Bass said that she was very touched by the inspirations that were drawn upon to create “Manifest Diversity” and told the students that she was “very moved to think that I had anything to do in terms of inspiring you.” The first African American female speaker of the California Assembly and the first African American woman to serve as speaker of any state assembly, Bass congratulated the students and volunteer artists.
“To me, one of the most important jobs that I have is to do whatever I can to inspire young people and to contribute to the building of the next generation of leadership in our community,” she said. “I know that has been done right here.”
Silva recognized the students and volunteers who created “Manifest Diversity” and said that through the experience, “A lot of people realized the mural is just an excuse to get people together and be able to tell their stories and to create something beyond the project.”
“It is our hope that [students] will be able to discuss stories that oftentimes are ignored in the classroom and that they could have a sense that all of us are struggling and … have our own unique part in this country we call the United States. This will help us acquire new eyes, new ideas, and new narratives for our own community here at Cal State Dominguez Hills.”
Art department alumni Eunice Gearhart (Class of ’09, B.A., studio art) and Nestor Alas, (Class of ’10, B.A., studio art) contributed their time and talent to finishing “Manifest Diversity” for the unveiling, with Alas working on the mural until midnight the day before. Both had worked on the Watts Mural Project for the Watts Health Center. Gearhart says that the training and leadership they both received from art professor Gilah Yelin Hirsch during that project helped them to approach the MCC project with a professional attitude and to share again with other students and artists the value of community engagement through art.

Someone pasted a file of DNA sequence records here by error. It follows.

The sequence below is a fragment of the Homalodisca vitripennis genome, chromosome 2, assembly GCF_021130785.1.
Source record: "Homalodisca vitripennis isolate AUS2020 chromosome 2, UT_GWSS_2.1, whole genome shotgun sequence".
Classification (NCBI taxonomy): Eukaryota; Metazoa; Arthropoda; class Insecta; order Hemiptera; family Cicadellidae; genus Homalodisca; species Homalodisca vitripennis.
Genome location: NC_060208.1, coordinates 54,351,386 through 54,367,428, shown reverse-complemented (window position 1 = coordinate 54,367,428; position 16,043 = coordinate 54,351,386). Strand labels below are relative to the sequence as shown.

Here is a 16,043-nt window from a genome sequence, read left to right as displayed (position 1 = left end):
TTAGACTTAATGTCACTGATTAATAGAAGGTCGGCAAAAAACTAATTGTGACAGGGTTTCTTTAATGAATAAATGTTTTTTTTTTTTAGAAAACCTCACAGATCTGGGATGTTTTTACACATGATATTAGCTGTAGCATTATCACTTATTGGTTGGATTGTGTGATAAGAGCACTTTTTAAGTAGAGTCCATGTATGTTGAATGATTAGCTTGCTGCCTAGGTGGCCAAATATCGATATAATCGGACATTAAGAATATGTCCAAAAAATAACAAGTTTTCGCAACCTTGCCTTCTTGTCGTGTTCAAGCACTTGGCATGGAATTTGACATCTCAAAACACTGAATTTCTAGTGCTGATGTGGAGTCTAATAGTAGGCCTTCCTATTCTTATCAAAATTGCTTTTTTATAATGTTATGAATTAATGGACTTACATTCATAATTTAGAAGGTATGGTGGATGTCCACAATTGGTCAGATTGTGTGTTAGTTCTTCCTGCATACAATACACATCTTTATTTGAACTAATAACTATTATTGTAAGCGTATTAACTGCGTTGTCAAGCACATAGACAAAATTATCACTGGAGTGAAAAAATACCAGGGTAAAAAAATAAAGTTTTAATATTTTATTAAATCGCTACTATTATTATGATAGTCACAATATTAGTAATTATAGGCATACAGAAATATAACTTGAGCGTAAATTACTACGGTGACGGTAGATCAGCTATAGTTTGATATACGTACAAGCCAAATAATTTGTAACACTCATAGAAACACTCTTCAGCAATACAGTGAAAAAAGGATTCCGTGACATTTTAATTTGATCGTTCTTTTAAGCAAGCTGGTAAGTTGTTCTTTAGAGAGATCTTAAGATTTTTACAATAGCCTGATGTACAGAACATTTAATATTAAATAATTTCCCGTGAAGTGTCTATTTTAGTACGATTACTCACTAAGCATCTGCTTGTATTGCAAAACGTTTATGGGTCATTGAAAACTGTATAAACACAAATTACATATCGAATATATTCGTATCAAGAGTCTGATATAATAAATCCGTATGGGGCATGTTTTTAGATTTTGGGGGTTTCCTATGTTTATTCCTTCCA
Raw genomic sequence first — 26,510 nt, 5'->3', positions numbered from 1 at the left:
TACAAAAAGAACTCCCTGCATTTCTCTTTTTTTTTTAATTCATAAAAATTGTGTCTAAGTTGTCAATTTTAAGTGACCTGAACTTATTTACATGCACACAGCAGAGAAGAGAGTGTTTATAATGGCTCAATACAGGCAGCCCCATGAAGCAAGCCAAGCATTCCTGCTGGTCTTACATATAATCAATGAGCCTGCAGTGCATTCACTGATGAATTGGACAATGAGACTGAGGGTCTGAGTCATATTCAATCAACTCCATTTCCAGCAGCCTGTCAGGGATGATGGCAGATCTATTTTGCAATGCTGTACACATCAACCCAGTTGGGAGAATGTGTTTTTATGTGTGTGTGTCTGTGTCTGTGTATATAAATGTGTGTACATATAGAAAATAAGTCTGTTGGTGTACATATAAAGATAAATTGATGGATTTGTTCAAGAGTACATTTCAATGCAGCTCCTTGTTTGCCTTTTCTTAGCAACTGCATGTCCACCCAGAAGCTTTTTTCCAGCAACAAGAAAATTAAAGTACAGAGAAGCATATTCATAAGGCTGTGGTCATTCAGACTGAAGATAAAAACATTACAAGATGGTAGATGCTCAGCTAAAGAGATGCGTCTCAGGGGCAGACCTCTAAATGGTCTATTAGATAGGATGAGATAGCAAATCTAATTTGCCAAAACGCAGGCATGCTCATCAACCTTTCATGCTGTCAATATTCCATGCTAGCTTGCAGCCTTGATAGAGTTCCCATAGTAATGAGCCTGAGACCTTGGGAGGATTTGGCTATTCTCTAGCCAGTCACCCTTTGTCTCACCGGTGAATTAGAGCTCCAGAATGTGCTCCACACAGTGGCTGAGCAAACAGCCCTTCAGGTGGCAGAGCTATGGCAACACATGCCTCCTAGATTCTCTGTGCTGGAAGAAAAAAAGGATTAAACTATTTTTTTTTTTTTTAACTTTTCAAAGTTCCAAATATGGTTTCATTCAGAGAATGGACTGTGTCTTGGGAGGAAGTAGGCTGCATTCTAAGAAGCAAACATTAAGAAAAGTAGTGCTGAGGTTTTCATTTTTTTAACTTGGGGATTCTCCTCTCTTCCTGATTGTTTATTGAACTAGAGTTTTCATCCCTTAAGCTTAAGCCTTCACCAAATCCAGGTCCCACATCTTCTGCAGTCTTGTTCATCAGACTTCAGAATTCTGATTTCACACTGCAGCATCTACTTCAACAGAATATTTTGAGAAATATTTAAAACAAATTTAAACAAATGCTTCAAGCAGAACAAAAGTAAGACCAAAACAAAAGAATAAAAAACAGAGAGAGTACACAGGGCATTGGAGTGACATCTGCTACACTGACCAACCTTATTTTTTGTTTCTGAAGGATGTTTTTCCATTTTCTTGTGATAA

“The experience of our art classes helped us to get through the crunch time of this mural because there was a lot of really heavy detail that went into it,” she said. “If we didn’t have that experience behind us, we couldn’t have done it. Plus, it allowed me to express to other artists the importance of volunteering and sharing and gave me the opportunity to talk with the other artists of what we have been in the past and where we are going in the future.”
Kim Nguyen, a student in the mural class, said that she joined the mural project in order to become engaged in student life while putting her mark on her university. She said the diverse CSU Dominguez Hills population “is what made the mural really rich… everyone coming together and embracing what the purpose of this mural [is].”
“One of the things that we discussed and embraced was that we are a salad bowl, not a melting pot,” Nguyen said. “It is important that we celebrate each other’s heritage and culture because we are different and unique and [all] have something different to bring to the table. This mural is not only a site of public memory. It is… images and events that we can all connect to and discover.”
For more information on the MCC at CSU Dominguez Hills, click here.